When differences of opinion and lifestyle set parent and adult offspring against one another, there is usually nothing parents can do but shake their heads, communicate their complaints to one another and wait. (Since the attrition rate from new religious movements is about 75 percent in the two years following conversions, this would seem an intelligent response.) But deprogrammers present a quicker method of restoring the wayward son or daughter. Further, the anticult movement’s position, like that of the witch-hunters of the 1690s or McCarthy in the 1950s, is supported by powerful negative images — the Manson family murders on 1969, Patty Hearst’s conversion to the SLA in 1974, and the mass murder-suicide of nearly 1,000 men, women and children in Jonestown in 1978. Not only does the anticult movement give parents a point of view that makes them totally right and their wayward children completely wrong, but it provides an ideology which explains why their children are wrong, excuses their children of culpability and offers a form of intervention to restore the children to their right minds.
The few expert witnesses of the anticult movement are well outside the mainstream of their professions, and their theories about thought reform in the absence of physical coercion find no support in the scientific community. The alleged “sophisticated techniques of thought reform” about which they warn us are, in fact, the ordinary means of persuasion and social influence which are freely used by established religions, civic organizations, political parties, salespeople, the media and advertisers. If it were as easy to deprive individuals of their free will and retain them as zealous participants as the anticult movement’s experts suggest, every man, woman or child would long since have succumbed to the siren call of the so-called cults.
In the words of psychiatrist Thomas Szasz, “A person can no more wash another’s brain with . . . conversation than he can make him bleed with a cutting remark.” “Brainwashing” is a metaphor which stands, says Szasz, for “one of the most universal human experiences, namely for one-person influencing another.” Why do we not call all “forms of influence by this name? Szasz says, “We reserve this term for influences of which we disapprove.”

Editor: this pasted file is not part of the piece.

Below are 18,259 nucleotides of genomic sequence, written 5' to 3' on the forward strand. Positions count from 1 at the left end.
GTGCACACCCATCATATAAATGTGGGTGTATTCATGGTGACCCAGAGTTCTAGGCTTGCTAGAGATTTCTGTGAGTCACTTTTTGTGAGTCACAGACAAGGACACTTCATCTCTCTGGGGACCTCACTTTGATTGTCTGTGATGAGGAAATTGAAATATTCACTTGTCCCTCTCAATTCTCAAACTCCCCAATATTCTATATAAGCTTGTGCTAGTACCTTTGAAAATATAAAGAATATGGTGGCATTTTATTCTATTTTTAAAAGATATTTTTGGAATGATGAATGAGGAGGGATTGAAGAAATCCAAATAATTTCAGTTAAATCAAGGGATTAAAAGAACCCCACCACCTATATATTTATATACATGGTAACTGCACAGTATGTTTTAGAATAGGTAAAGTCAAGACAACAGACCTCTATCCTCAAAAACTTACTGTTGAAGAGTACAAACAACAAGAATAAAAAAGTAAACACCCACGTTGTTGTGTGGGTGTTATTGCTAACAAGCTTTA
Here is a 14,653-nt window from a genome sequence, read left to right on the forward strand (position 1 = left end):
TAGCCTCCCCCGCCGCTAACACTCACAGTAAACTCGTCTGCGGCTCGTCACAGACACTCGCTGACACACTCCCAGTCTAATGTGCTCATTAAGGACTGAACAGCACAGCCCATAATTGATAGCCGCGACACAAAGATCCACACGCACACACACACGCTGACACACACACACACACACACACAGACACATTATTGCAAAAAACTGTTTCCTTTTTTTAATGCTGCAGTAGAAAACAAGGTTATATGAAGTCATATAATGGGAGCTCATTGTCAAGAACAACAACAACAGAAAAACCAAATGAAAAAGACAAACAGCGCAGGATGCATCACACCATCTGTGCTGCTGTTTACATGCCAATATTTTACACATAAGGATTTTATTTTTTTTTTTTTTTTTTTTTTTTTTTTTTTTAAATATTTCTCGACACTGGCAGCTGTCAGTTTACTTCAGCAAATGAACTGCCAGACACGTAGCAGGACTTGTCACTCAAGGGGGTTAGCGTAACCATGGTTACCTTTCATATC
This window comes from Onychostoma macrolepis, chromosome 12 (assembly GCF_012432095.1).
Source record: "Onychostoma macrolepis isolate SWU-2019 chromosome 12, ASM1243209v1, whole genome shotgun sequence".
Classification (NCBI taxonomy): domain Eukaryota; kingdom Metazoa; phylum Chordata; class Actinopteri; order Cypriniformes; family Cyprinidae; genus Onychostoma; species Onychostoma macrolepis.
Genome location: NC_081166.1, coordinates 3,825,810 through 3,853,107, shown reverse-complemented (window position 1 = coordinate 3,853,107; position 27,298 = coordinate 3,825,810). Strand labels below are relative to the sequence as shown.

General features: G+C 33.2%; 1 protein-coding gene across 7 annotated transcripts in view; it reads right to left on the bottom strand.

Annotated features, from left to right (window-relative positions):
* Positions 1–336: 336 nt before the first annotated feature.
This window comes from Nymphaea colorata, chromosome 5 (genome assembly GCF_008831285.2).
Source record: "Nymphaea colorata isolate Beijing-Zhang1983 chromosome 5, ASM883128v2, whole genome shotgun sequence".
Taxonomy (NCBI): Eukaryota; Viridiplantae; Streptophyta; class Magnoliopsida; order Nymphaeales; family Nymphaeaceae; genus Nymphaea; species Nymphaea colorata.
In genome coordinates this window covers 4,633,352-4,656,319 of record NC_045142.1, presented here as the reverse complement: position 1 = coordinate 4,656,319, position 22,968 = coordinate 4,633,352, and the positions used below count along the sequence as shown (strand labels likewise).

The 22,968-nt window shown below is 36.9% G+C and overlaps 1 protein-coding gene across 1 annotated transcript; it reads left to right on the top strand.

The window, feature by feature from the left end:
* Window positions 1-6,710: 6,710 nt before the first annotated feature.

Not everything done by new religious movements is honorable and not every criticism of them is ill-founded. On the basis of my work as a counselor of more than 2,000 families disturbed by the conversion of loved ones to cults, sects and other forms of passionate devotion, I could recount numerous stories of unethical behavior, manipulation, neglect, abuse and outright chicanery. Personal liberty is dangerous. But the alternative to freedom of speech, freedom of association and freedom of religion is the enforced conformity of the totalitarian state.
I would rather risk the consequences of autonomy — as painful as they may be — than sanction the courts or mental health professionals to protect me from my own enthusiasms. And I do not want jury to tell me whether my religious experience is based on conversion or brainwashing any more than I want my plumber to determine whether “holy week” is really holy. In its zeal to guard society against the controversial methods of a maligned church, the California Supreme Court has endangered our basic freedoms.